Chef Emily Cook on recipe development and forgiveness
Baking is therapeutic for many, myself included. My mother taught me how to bake when I was very young. I remember pulling up a stool to the kitchen counter so that I could mix together the butter and sugar to make cookies. She taught me how to level off the measuring cups, which spoon was a tablespoon and which spoon was a teaspoon. She taught me how to let yeast do its magic.
I failed a lot, too. I learned the hard way what happens when you forget the baking soda or if you don’t measure an ingredient correctly. I’ve thrown away batches of bread because I’ve gotten distracted and didn’t set a timer.
At Chicago’s Community Kitchens, we talk about making mistakes a lot. We also talk about the second chances the program offers for many of our students.
One of the things I like the most about cooking – and the hospitality industry as a whole – is its forgiveness.
Sometimes recipes don’t turn out right. We don’t see that as failure – we look at it as a learning opportunity. Sometimes it’s not about nailing it perfectly, it’s about not messing it up. The trick is just to not mess it up the same way twice.
This recipe for cornbread that I’m sharing with you has gone through a lot of trial and error. I had to throw out a batch yesterday because I tried butter in the pan instead of oil and it burned. When I write recipes, I think about ways that I may mess it up. I walk through it carefully in my mind before I start measuring ingredients. I envision how might this go wrong, I take a step back, and then I go for it.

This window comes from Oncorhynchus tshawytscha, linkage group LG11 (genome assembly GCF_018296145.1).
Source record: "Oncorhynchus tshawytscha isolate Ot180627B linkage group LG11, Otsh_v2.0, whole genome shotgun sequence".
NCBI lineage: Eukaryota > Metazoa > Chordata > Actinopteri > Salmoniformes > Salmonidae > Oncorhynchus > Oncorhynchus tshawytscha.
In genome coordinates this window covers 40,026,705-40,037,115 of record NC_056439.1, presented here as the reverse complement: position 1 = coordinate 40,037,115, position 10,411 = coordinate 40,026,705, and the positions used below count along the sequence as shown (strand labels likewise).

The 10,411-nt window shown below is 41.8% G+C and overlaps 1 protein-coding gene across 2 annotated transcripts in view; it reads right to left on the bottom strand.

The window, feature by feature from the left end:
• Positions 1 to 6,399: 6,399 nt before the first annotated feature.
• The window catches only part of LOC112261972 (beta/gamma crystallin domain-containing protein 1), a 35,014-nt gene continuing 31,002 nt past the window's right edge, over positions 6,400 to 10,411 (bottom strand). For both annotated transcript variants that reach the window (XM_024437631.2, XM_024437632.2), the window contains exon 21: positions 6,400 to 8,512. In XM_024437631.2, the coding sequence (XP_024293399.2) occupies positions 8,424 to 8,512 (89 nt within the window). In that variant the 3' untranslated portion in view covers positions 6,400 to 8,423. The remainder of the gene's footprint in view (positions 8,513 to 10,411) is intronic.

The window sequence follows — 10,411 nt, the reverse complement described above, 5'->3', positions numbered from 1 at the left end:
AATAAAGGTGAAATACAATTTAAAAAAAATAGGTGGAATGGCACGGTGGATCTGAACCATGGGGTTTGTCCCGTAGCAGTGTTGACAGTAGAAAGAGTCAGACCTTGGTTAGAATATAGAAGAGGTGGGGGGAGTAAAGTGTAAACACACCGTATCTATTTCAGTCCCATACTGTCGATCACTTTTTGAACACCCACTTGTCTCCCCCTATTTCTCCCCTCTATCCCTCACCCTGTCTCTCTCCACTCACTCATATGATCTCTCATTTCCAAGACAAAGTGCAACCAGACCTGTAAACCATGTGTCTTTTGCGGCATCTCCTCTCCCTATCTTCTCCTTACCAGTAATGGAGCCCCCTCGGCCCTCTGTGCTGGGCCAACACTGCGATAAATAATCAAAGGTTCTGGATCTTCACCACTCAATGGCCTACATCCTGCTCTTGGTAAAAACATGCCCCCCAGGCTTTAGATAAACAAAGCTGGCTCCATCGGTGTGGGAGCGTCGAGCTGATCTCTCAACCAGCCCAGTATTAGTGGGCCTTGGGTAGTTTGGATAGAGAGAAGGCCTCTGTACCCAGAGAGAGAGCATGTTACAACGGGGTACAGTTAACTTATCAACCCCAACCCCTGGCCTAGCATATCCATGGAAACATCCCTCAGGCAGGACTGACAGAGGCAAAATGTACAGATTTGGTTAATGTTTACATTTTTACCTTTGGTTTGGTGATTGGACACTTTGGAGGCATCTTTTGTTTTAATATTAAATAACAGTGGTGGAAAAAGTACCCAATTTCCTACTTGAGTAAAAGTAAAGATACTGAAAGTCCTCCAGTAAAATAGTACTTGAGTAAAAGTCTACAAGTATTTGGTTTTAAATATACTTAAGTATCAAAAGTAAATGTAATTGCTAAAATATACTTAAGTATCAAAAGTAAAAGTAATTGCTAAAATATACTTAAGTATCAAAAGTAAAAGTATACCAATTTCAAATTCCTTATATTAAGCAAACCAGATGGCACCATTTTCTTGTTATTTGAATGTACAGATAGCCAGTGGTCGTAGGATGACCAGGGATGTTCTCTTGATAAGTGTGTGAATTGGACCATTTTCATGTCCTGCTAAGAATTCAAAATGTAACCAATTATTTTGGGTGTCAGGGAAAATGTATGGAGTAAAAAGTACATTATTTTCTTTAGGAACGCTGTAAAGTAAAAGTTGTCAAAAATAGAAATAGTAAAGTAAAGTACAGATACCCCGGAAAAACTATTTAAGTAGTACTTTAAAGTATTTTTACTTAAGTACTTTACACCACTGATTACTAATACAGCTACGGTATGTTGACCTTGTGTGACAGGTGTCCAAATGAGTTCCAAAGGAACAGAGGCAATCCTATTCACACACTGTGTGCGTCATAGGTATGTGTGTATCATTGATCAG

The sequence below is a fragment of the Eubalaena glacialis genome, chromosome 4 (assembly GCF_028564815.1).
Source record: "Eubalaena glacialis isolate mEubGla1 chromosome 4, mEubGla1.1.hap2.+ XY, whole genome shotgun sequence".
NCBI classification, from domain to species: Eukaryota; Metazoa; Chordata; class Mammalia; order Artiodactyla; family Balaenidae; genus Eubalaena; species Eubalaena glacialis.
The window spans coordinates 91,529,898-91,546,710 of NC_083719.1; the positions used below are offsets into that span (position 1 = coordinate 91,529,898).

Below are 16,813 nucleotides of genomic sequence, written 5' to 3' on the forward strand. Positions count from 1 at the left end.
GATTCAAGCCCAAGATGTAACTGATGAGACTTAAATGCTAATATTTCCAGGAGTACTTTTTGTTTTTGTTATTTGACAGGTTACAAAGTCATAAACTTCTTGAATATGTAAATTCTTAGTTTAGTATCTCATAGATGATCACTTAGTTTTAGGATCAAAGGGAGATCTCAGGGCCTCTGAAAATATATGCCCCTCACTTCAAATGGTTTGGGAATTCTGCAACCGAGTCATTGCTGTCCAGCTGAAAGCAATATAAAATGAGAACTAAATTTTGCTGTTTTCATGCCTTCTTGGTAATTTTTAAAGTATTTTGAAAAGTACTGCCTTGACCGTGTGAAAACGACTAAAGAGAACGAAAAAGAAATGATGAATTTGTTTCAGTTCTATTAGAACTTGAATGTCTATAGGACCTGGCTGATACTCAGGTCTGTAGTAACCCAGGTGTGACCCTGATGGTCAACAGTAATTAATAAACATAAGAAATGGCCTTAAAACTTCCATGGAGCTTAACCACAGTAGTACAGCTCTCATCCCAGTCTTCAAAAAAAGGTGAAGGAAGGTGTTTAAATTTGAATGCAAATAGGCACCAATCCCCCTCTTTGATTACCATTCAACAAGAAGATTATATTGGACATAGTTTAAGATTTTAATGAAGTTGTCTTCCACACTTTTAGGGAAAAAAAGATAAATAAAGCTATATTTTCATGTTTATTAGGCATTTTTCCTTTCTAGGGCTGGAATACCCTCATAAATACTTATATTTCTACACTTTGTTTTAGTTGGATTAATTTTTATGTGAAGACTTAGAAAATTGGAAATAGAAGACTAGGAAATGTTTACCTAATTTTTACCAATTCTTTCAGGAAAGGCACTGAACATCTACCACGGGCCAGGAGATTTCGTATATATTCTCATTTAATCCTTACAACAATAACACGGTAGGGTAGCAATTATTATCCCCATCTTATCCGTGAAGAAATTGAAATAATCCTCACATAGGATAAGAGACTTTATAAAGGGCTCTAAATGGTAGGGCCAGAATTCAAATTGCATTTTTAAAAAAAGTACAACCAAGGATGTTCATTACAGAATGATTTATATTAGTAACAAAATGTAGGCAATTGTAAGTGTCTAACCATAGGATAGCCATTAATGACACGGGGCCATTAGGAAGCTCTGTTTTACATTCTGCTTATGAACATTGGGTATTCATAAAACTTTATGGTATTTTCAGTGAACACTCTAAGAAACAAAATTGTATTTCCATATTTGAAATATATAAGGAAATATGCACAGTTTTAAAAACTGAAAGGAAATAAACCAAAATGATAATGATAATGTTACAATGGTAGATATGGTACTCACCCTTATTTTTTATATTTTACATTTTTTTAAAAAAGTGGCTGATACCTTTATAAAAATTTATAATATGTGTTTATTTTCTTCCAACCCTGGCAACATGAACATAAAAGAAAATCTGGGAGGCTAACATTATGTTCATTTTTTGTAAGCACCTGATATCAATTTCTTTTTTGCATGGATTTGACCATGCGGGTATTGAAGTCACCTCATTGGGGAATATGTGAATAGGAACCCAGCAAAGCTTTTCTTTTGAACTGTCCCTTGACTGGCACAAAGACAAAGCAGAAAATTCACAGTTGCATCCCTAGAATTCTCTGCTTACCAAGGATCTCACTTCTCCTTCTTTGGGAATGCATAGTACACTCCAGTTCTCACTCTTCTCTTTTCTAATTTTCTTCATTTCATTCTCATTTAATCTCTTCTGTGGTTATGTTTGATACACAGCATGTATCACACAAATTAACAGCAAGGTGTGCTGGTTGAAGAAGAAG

Julia Child once said “The only stumbling block is fear of failure. In cooking, you’ve got to have a what-the-heck attitude.” She’s so right. We often ask our students in Chicago’s Community Kitchens, “What’s the worst that can happen?” And, honestly, the answer is it goes in the trash and we try it again later.
I took my own advice today with the cornbread recipe and tried another batch today. I made this one with grits because that’s what I have. I slathered it with butter and drizzled it with honey. It was my lunch today and I couldn’t be happier. Because I had failed before, I’d like to think it tasted sweeter today than it would have if I’d nailed it the first time.
- 4 oz butter, melted and cooled
- ¼ cup vegetable oil, plus more for pan
- 1 cup all-purpose flour
- ½ cup cornmeal
- ½ cup sugar
- 2 tsp baking powder
- ½ tsp baking soda
- 2 large eggs
- 1 cup milk
- Place a 12” cast iron skillet on the middle rack of the oven. Preheat the oven and the skillet to 425 F.
- In a large bowl, whisk together the flour, cornmeal, salt, baking powder, and baking soda.
- In a separate bowl, whisk together the sugar, eggs, and milk. Add the melted and cooled butter and mix.
- Add the wet ingredients to the dry ingredients and mix to combine
- Remove the hot cast iron skillet from the oven and coat it with some vegetable oil. Carefully, add the batter to the hot skillet and smooth out on top
- Bake for about 20 minutes or until golden and delicious